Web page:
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Posted by Marc Cecere on October 29, 2012
I was talking with a client the other day about the reporting structure of her applications organization. The group had a single leader, but underneath, it was subdivided into groups that were a combination of technology (website, data analytics, intranet), business unit (four major ones), and IT processes (QA). The leader of this group knew that every organization is different based on the culture, size, maturity of managers and a dozen other factors. However, she was seeing a lot of friction between groups and wanted to know what structural changes other organizations had made and what the tradeoffs were.
We started by talking about the direction of the organization. In particular, she needed to determine if the business units were moving to greater integration of their data and processes or whether the business silos formed were just fine. Though most organizations are moving to greater integration, this is not an obvious answer, as some companies have run-off business areas that are in maintenance mode and may be kept separate. For this call, she asked that we assume the company needed greater integration. There were other drivers around growth and cost containment that we discussed as well.
One action we agreed to was to form one apps group into a common apps/apps services group. Here she’d combine applications that are common across the organization, as well as methodology oversight and tool acquisition. If application consolidation and rationalization were needed, more applications would gradually migrate into this group. This would leave the bulk of the applications groups, which were organized largely by business units, to focus more on maintenance. There are risks and requirements to make this work. One of the primary requirements was the leader of this group had to have the breadth of expertise to handle both common applications and the application governance functions. Building and maintaining systems is a different skillset requiring different metrics, styles and incentives than direction setting, tool selection and oversight.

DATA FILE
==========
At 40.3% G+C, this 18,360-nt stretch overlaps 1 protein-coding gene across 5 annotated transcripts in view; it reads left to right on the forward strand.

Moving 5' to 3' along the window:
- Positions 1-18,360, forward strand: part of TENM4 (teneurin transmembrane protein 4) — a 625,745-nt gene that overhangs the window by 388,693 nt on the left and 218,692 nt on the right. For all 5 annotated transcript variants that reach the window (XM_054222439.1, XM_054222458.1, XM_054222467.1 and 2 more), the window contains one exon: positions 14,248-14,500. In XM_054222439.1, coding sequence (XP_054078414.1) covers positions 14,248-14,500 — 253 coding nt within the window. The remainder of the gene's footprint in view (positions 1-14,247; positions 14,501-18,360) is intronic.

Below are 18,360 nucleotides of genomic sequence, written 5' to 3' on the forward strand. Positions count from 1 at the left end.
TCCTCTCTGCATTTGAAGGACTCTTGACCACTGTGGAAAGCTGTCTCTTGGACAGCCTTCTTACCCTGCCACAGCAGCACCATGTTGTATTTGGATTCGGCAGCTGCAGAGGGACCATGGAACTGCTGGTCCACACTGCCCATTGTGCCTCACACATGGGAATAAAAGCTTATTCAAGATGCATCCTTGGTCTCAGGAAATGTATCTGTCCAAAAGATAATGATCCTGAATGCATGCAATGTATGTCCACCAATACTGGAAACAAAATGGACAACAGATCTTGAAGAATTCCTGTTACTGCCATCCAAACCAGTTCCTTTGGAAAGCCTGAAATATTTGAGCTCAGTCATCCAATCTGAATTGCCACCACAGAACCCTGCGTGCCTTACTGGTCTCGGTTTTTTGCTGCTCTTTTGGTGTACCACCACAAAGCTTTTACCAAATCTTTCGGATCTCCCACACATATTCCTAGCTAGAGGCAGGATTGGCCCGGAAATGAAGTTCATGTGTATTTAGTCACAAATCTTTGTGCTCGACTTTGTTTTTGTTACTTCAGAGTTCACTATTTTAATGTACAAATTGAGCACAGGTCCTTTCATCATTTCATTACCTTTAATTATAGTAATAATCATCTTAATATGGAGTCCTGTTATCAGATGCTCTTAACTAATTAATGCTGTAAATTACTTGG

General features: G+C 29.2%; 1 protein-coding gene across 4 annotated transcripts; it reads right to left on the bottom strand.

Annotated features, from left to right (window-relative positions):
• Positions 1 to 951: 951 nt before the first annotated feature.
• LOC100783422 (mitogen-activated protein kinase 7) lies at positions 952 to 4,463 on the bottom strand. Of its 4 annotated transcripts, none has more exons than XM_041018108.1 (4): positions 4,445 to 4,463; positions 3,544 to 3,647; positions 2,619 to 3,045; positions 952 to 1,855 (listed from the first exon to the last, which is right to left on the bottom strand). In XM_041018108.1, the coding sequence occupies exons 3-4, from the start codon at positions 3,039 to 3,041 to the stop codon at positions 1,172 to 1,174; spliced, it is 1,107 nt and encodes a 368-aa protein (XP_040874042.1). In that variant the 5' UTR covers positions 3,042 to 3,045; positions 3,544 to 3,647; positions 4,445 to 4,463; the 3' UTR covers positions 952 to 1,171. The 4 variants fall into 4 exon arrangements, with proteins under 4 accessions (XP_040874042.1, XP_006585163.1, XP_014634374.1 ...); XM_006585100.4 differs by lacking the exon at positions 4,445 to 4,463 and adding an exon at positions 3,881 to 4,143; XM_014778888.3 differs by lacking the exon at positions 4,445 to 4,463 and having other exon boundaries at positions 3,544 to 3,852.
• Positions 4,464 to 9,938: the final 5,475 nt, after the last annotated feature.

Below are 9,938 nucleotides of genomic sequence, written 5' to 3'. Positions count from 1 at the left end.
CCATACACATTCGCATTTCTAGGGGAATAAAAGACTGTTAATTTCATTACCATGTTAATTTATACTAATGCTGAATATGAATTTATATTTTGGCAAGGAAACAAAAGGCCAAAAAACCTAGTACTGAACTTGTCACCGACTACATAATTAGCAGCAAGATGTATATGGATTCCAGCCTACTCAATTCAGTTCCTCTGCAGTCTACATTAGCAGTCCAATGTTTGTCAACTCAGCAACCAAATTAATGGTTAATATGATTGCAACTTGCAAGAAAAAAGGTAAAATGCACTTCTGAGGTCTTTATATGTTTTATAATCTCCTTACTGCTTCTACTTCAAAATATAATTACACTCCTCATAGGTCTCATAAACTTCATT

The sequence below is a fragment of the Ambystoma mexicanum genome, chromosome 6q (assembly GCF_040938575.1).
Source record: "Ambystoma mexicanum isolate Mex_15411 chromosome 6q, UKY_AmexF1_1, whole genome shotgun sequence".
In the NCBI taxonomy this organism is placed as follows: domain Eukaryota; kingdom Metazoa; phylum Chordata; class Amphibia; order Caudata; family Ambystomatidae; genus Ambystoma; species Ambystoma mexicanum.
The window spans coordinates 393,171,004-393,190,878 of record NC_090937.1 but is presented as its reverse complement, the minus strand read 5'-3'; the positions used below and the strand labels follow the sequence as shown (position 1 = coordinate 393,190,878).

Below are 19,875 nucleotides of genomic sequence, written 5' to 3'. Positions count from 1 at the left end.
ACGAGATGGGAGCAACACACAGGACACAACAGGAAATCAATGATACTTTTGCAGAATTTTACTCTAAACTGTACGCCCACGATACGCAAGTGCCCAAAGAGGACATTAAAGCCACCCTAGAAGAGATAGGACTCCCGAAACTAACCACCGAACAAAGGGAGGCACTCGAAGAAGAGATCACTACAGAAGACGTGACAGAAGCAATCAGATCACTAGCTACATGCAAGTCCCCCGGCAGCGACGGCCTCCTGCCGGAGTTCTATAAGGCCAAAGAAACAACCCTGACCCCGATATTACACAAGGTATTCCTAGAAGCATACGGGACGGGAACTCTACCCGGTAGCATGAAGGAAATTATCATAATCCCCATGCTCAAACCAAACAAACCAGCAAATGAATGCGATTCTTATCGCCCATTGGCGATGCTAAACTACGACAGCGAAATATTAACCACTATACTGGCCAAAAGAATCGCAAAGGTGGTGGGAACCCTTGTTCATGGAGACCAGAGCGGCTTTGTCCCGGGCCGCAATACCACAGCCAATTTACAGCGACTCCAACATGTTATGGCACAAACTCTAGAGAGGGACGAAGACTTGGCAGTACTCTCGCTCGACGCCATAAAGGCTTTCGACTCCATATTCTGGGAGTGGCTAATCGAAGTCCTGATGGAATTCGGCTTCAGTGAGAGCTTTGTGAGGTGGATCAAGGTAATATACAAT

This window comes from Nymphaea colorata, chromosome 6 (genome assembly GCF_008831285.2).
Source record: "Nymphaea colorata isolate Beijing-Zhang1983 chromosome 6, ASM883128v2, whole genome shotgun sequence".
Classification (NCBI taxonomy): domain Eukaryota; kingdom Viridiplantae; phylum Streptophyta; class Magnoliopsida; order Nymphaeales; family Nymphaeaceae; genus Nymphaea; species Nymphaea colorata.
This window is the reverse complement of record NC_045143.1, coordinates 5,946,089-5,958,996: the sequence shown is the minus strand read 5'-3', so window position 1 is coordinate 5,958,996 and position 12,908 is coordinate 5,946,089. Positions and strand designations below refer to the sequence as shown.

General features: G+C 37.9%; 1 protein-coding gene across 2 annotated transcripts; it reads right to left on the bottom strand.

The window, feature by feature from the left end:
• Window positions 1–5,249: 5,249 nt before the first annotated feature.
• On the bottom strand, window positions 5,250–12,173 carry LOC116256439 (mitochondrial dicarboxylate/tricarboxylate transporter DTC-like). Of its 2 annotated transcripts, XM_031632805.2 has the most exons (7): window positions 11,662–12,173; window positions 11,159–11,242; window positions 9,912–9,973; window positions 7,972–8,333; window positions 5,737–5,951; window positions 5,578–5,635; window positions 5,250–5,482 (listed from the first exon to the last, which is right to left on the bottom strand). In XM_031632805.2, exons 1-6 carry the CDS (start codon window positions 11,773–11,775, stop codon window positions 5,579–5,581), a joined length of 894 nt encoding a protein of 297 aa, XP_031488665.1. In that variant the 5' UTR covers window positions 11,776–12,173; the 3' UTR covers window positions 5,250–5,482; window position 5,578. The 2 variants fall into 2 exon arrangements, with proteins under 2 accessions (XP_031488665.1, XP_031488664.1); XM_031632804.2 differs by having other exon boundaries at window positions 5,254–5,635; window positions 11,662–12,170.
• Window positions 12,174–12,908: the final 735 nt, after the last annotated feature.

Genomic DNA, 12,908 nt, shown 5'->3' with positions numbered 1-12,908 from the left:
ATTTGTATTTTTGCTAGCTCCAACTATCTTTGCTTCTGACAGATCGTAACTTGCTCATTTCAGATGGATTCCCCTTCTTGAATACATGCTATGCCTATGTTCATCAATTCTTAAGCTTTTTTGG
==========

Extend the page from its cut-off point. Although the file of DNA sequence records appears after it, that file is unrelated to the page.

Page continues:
This IT shop also had reporting and data groups spread out among separate apps groups. There is a natural synergy between reporting and data functions such as analytics, MDM, and integration, though reporting tends to be more tactical and mechanical. Combining these would be logical, but again subject to the knowledge of the leader. Because reporting was working well and the more strategic data functions were just starting up, we decided the long-term goal was to combine the groups, but short-term to keep them as they were.
Next we looked at the QA function that was in applications. The purpose of this QA group was to define and oversee quality processes and control software change management. The goal of this group, to protect the organization from bad software, is more consistent with that of the infrastructure organization. No app group is encouraged to deploy poor systems, but incentives of application leaders tend to favor creating functionality. When deadlines are tight, testing, configuration control and other IT hygiene steps are sometimes run through quickly. Furthermore, infrastructure has the clout to stop bad software from going into production. For this and other reasons, this kind of QA function is typically within infrastructure or, in rare cases, reports to the CIO. This doesn't mean that quality can be allocated to a single group, but that there is a one group with the responsibility to ensure quality processes are in place and being followed. However, all changes need to be gated by the ability of the organization to absorb the change. At this time the infrastructure organization was going through too many dramatic changes of its’ own to take this one. We settled on making this a phase 2 action.
Reporting structure is never sufficient to ensure IT is run well. Culture, leadership, processes all play a role. Furthermore, as already stated, there are many company-specific variables that CIOs must consider when defining the structure of their organizations. But structure can provide either hurdles to overcome or a path of least resistance, to good behavior.
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